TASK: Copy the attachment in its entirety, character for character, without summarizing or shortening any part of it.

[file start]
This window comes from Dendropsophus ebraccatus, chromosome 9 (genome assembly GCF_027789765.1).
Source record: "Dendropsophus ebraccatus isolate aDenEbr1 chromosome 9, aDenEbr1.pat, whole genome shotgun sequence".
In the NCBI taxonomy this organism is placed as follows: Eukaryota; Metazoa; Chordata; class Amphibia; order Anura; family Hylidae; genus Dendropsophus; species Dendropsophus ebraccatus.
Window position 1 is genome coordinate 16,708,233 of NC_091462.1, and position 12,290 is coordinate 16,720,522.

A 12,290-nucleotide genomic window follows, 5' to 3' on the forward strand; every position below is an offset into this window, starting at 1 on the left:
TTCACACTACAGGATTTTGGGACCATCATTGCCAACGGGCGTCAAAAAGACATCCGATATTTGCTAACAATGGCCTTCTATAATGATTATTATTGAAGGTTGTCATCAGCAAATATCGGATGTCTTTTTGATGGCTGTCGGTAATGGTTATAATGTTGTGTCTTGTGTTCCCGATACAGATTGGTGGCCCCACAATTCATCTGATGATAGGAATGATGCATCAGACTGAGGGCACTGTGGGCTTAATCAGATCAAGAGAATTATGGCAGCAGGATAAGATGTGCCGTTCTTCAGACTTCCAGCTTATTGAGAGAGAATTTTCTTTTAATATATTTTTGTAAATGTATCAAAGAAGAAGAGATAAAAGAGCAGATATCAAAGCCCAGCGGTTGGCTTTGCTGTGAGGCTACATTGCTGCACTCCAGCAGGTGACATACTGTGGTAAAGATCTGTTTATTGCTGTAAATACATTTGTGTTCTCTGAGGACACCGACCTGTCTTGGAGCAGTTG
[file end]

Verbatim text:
This window comes from Dendropsophus ebraccatus, chromosome 9 (genome assembly GCF_027789765.1).
Source record: "Dendropsophus ebraccatus isolate aDenEbr1 chromosome 9, aDenEbr1.pat, whole genome shotgun sequence".
In the NCBI taxonomy this organism is placed as follows: Eukaryota; Metazoa; Chordata; class Amphibia; order Anura; family Hylidae; genus Dendropsophus; species Dendropsophus ebraccatus.
Window position 1 is genome coordinate 16,708,233 of NC_091462.1, and position 12,290 is coordinate 16,720,522.

A 12,290-nucleotide genomic window follows, 5' to 3' on the forward strand; every position below is an offset into this window, starting at 1 on the left:
TTCACACTACAGGATTTTGGGACCATCATTGCCAACGGGCGTCAAAAAGACATCCGATATTTGCTAACAATGGCCTTCTATAATGATTATTATTGAAGGTTGTCATCAGCAAATATCGGATGTCTTTTTGATGGCTGTCGGTAATGGTTATAATGTTGTGTCTTGTGTTCCCGATACAGATTGGTGGCCCCACAATTCATCTGATGATAGGAATGATGCATCAGACTGAGGGCACTGTGGGCTTAATCAGATCAAGAGAATTATGGCAGCAGGATAAGATGTGCCGTTCTTCAGACTTCCAGCTTATTGAGAGAGAATTTTCTTTTAATATATTTTTGTAAATGTATCAAAGAAGAAGAGATAAAAGAGCAGATATCAAAGCCCAGCGGTTGGCTTTGCTGTGAGGCTACATTGCTGCACTCCAGCAGGTGACATACTGTGGTAAAGATCTGTTTATTGCTGTAAATACATTTGTGTTCTCTGAGGACACCGACCTGTCTTGGAGCAGTTG